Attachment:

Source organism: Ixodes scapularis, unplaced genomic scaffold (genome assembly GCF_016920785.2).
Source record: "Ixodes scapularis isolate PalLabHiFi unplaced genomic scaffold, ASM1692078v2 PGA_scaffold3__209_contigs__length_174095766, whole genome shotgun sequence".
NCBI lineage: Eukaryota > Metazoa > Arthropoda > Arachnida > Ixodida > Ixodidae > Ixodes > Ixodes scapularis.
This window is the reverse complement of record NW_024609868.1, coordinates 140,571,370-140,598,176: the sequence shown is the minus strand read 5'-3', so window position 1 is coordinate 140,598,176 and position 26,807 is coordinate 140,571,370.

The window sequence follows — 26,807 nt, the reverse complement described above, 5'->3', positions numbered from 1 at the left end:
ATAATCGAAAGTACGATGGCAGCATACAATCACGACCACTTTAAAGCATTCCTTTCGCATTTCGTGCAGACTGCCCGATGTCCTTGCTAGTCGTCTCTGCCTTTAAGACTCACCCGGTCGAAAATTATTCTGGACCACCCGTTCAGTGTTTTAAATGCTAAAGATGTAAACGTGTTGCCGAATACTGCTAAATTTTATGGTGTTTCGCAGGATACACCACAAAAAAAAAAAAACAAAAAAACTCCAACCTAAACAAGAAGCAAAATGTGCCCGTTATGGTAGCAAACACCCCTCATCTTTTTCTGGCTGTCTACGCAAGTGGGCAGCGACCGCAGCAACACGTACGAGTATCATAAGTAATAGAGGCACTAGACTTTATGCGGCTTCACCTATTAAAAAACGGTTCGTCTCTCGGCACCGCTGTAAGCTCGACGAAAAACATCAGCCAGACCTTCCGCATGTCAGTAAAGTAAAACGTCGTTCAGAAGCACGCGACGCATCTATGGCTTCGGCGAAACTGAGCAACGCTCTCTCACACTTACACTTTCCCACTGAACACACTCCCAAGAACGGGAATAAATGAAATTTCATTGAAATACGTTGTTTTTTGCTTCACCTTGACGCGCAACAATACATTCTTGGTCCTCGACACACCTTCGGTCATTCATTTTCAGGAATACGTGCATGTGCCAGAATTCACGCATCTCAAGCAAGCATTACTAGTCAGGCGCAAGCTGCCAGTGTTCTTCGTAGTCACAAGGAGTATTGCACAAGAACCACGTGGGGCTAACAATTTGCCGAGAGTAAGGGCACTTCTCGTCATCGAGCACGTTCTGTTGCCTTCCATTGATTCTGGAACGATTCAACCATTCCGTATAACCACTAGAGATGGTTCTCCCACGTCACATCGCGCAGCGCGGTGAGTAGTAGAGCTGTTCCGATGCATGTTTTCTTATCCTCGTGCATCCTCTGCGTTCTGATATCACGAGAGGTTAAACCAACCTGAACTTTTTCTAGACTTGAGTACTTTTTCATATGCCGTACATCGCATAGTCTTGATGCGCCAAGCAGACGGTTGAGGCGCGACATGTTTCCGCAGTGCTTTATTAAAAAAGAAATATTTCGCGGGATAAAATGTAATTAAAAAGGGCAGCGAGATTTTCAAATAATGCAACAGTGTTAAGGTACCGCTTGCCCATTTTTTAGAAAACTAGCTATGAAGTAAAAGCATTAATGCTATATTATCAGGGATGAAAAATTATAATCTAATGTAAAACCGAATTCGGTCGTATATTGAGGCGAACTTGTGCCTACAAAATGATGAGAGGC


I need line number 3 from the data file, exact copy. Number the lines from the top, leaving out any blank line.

NCBI lineage: Eukaryota > Metazoa > Arthropoda > Arachnida > Ixodida > Ixodidae > Ixodes > Ixodes scapularis.